1 tsp. xanthan or guar gum per cup of flour for cakes
2 tsp. xanthan or guar gum per cup of flour for breads or pizza
1 tsp. or no xanthan or guar gum per cup of flour for most cookies
one caveat: i personally think these guidelines call for too much gum. i've had much better luck with about half the standard amount, otherwise things like muffins & cakes can tend to turn out, well, gummy :) but i also measure them by weight, not volume - a few grams of guar gum really can make a difference.
as for the baking powder, be careful - believe it or not, too much will actually cause your baked goods to sink/collapse and they'll be dense & heavy. use a scant teaspoon per cup of flour.
Thanks so much for the great advice! When I bake, I never measure dry ingredients by volume -- always by weight. I was just totally off on my ratios -- perhaps I added too much baking powder. I will try again, this time making my own mix.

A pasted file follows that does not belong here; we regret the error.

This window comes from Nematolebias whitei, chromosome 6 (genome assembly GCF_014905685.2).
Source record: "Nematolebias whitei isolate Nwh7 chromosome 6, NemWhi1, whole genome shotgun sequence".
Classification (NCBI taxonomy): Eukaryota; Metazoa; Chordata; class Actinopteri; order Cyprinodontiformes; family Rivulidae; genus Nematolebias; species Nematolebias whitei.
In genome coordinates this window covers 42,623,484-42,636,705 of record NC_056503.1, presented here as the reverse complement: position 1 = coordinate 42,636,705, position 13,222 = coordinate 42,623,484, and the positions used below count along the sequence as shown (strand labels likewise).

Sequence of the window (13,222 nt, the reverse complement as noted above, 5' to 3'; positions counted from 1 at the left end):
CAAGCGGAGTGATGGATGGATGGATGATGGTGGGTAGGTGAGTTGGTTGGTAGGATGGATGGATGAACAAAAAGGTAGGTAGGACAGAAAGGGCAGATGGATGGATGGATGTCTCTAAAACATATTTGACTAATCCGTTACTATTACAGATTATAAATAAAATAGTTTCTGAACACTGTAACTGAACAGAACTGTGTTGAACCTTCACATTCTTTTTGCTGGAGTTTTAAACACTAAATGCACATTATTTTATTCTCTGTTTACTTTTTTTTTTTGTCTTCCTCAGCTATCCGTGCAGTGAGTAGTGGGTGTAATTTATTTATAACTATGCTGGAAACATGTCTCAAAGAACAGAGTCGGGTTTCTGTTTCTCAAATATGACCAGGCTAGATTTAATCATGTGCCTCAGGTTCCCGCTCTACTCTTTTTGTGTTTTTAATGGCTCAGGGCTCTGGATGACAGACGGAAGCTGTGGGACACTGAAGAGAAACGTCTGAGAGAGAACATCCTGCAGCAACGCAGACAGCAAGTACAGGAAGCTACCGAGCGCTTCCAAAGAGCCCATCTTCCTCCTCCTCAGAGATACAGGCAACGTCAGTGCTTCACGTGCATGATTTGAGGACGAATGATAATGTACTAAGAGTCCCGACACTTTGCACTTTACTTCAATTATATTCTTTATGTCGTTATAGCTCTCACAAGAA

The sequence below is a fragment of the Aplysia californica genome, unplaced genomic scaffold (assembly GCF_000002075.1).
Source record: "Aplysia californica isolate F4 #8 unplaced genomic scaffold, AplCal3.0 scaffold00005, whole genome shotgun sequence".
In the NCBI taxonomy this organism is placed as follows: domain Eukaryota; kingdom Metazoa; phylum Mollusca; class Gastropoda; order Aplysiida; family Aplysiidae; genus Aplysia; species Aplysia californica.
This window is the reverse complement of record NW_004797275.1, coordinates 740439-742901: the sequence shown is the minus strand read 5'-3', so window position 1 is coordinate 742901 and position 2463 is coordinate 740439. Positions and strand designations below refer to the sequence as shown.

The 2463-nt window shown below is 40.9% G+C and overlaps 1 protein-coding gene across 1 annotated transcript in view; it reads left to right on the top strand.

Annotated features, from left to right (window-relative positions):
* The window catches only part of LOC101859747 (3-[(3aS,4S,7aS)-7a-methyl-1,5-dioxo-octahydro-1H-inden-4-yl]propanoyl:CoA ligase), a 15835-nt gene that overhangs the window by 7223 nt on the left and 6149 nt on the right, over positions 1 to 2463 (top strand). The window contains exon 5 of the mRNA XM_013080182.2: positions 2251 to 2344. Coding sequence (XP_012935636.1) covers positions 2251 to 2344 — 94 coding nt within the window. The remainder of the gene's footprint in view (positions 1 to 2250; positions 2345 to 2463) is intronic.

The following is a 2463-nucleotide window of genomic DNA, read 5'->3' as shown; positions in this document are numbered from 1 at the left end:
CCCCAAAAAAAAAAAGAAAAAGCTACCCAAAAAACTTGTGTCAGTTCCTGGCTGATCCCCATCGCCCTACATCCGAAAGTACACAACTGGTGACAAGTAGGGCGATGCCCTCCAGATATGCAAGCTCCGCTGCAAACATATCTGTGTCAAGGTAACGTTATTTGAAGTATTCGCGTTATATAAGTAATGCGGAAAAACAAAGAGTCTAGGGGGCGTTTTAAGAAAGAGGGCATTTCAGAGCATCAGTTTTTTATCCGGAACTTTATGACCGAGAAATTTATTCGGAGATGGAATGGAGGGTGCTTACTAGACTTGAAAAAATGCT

GHG, I remember in a post saying that you were working on a business with your own gluten-free baked goods. When you're ready, please let us all know!
re: Miss Needle
always happy to help - i hope my advice results in success in your kitchen :) please keep me posted.
and you're so sweet to remember about my business. i'm moving back east next month, and looking for a kitchen [and funding!] in the NY metro area. i'll be sure to let my fellow hounds know when it's up & running.
see my earlier response to your question a few posts up. i typically don't do substitutions because i create recipes from scratch.
but start doing it by volume, keep track of the weight each time, and eventually make the transition so that all your GF recipes reflect weight instead of volume.
While I would question the wisdom of replacing carbs with fats for "health" reasons, I'd also suggest using oats. I realize that they contain carbs, but oats are considered a low-GI food, and may help reduce cholesterol. They also make a great addition to crumbles and other baked goods.